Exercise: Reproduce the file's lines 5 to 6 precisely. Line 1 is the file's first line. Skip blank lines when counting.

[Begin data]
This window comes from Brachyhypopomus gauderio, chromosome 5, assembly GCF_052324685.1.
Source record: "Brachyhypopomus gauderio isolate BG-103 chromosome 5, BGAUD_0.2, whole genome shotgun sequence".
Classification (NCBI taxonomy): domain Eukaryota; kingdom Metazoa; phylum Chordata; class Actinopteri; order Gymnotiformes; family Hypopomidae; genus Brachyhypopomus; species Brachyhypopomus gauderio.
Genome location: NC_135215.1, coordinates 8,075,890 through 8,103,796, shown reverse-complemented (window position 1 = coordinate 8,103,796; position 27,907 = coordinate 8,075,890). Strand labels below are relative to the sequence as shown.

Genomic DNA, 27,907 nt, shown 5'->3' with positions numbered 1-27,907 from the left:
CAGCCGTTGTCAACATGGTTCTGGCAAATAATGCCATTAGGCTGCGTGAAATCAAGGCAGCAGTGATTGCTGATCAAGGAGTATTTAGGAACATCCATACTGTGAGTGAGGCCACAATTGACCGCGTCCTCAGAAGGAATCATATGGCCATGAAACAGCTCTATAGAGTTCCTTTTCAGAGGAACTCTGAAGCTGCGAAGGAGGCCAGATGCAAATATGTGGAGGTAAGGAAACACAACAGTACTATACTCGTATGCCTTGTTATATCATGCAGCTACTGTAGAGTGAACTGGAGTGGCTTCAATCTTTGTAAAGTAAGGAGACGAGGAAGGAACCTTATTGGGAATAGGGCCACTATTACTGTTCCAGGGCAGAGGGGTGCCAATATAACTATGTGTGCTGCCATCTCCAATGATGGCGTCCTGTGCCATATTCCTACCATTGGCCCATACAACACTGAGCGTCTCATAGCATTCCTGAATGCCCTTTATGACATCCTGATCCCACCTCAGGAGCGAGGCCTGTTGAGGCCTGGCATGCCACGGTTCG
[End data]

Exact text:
Genomic DNA, 27,907 nt, shown 5'->3' with positions numbered 1-27,907 from the left:
CAGCCGTTGTCAACATGGTTCTGGCAAATAATGCCATTAGGCTGCGTGAAATCAAGGCAGCAGTGATTGCTGATCAAGGAGTATTTAGGAACATCCATACTGTGAGTGAGGCCACAATTGACCGCGTCCTCAGAAGGAATCATATGGCCATGAAACAGCTCTATAGAGTTCCTTTTCAGAGGAACTCTGAAGCTGCGAAGGAGGCCAGATGCAAATATGTGGAGGTAAGGAAACACAACAGTACTATACTCGTATGCCTTGTTATATCATGCAGCTACTGTAGAGTGAACTGGAGTGGCTTCAATCTTTGTAAAGTAAGGAGACGAGGAAGGAACCTTATTGGGAATAGGGCCACTATTACTGTTCCAGGGCAGAGGGGTGCCAATATAACTATGTGTGCTGCCATCTCCAATGATGGCGTCCTGTGCCATATTCCTACCATTGGCCCATACAACACTGAGCGTCTCATAGCATTCCTGAATGCCCTTTATGACATCCTGATCCCACCTCAGGAGCGAGGCCTGTTGAGGCCTGGCATGCCACGGTTCG